News of an upcoming show of David Wojnarowicz’s work at the new downtown Whitney prison I mean showroom I mean coffin I mean mausoleum I mean museum has filled me with more disgust than anything else. When I first discovered Wojnarowicz’s work it was right after his death of AIDS in 1992—I was 19, escaping childhood and everything I was supposed to be, gasping and grasping at the possibilities of living fully in a world I knew wanted me to die or disappear. Reading Wojnarowicz I immediately felt my rage and desire in print for the first time, lust and loss as a part of everyday experience, the way it’s everything at once—you don’t get to choose unless you choose everything.
I remember the Wojnarowicz retrospective at the New Museum in 1998—I was so excited to finally see this work that meant so much to me, the actual work, not just photocopies on my walls. But walking around that show all I could think was that Wojnarowicz was dead, and the work in this rarified context was dead too. What will the new Whitney show add to the mummification of lived experience?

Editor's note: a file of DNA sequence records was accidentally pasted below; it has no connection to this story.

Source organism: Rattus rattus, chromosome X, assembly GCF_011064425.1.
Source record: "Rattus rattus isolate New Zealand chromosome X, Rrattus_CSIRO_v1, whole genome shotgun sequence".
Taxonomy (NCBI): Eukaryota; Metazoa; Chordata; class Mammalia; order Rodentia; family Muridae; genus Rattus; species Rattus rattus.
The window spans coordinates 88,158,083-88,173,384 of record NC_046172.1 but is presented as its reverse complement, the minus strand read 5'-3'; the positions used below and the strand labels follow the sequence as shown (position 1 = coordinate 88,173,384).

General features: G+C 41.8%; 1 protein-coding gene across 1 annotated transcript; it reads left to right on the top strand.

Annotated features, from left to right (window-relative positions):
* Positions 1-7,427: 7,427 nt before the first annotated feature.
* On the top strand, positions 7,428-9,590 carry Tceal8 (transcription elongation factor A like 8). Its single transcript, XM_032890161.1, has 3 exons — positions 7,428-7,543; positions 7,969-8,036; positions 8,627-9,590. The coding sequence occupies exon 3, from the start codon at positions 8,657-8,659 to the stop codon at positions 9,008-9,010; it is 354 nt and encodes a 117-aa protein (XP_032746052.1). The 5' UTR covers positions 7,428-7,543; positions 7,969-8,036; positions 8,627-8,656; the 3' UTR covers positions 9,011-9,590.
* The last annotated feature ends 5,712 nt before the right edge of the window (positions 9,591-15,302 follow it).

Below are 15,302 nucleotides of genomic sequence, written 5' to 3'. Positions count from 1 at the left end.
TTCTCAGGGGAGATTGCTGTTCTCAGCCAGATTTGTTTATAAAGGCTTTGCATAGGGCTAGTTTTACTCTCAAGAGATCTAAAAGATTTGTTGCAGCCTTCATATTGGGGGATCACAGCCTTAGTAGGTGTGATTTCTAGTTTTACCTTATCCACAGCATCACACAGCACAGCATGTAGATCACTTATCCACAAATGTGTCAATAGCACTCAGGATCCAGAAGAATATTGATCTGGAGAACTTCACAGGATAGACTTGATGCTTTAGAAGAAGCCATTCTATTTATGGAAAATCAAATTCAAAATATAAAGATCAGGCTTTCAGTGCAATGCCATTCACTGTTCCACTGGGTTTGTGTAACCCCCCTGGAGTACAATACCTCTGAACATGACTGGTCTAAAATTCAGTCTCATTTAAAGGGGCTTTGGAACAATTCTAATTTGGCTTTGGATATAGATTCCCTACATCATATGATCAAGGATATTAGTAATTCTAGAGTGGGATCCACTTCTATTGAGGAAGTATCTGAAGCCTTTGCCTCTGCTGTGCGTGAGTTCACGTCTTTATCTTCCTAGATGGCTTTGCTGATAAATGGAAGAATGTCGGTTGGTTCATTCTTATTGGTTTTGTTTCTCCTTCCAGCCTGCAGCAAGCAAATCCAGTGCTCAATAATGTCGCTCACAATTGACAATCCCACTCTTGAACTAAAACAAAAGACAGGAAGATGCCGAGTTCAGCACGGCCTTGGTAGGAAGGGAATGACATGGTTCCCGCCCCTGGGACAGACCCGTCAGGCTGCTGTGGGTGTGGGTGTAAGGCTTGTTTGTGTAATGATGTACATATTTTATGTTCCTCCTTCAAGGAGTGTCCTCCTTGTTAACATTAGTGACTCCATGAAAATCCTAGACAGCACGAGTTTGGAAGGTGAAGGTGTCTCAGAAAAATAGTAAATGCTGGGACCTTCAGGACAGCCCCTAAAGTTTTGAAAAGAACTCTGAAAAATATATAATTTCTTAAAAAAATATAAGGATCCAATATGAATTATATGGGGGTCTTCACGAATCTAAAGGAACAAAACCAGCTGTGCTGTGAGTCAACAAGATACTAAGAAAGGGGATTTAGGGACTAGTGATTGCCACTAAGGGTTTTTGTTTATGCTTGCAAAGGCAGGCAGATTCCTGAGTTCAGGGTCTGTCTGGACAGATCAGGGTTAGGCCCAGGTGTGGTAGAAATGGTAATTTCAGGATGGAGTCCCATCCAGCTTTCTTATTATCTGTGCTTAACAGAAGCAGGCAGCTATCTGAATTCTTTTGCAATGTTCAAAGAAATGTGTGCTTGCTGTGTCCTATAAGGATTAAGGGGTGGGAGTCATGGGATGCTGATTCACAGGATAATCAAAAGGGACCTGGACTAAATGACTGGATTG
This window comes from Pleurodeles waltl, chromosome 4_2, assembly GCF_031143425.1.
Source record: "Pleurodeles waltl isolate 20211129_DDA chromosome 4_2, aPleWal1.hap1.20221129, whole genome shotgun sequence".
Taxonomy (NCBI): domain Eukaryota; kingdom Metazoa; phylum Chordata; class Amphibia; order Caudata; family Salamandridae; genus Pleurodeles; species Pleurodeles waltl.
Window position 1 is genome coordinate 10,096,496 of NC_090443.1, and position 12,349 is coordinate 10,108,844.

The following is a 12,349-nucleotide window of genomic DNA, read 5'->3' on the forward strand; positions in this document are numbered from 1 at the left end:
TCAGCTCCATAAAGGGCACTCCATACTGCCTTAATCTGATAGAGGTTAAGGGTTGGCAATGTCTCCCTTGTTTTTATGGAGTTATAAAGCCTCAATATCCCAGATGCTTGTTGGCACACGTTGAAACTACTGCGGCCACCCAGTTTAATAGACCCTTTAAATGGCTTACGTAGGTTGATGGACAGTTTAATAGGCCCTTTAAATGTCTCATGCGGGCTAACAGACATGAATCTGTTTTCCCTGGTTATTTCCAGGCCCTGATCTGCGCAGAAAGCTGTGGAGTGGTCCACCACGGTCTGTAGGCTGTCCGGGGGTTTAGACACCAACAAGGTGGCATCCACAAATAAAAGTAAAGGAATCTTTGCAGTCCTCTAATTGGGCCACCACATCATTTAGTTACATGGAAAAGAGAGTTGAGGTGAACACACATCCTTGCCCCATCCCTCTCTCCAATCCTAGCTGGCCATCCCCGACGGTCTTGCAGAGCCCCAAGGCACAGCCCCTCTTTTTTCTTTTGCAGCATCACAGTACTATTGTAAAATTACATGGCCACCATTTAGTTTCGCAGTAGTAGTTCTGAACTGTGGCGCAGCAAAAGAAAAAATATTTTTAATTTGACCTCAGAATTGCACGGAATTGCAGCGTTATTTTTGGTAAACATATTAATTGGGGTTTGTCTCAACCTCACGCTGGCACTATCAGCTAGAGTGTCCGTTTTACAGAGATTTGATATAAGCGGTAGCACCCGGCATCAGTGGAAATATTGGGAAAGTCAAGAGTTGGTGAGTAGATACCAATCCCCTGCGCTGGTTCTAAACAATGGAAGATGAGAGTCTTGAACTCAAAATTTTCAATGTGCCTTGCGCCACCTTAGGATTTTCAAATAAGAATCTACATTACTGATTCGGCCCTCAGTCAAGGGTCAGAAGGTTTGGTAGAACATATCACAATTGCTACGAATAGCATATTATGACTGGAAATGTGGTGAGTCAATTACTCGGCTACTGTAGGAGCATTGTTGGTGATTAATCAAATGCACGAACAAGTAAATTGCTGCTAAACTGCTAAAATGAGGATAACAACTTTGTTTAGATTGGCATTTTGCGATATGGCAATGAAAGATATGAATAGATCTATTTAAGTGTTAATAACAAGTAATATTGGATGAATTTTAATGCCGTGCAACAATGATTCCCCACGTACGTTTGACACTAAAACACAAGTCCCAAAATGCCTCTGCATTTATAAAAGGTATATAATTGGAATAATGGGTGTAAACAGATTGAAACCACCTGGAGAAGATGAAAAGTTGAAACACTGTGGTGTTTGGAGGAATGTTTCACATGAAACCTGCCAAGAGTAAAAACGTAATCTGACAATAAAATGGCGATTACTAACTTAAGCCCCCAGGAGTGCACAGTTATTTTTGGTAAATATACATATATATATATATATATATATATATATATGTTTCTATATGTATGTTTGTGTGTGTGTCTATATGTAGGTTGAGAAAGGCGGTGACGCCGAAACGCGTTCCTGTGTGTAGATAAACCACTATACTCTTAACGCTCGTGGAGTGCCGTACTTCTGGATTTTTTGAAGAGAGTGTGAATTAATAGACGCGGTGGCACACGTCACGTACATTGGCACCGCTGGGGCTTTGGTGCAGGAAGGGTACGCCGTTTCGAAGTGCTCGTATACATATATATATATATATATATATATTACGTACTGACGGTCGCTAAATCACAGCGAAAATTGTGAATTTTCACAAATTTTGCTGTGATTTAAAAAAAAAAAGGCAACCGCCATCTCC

Surely, as an institution that literally sits on the ground where Wojnarowicz once cruised for sex and sensibility, the Whitney must be planning a few surprises. Perhaps they’ve unearthed remains of Wojnarowicz’s seminal influence in the excavated ground—come stains in the debris? Maybe, with all the technology they have available, they will be able to exhibit before-and-after pictures of David’s semen—look at this come, so happy on the wall before HIV, and then later you can see the mourning in grey streaks. Maybe in honor of the show, the Whitney will convert its main gallery into an installation of trucks once filled with rotting carcasses, in honor of the meatpacking trucks where gay men used to fuck with abandon, formerly located directly in view of where the Whitney now stands. Perhaps then we will all be able to smell the death, and imagine more.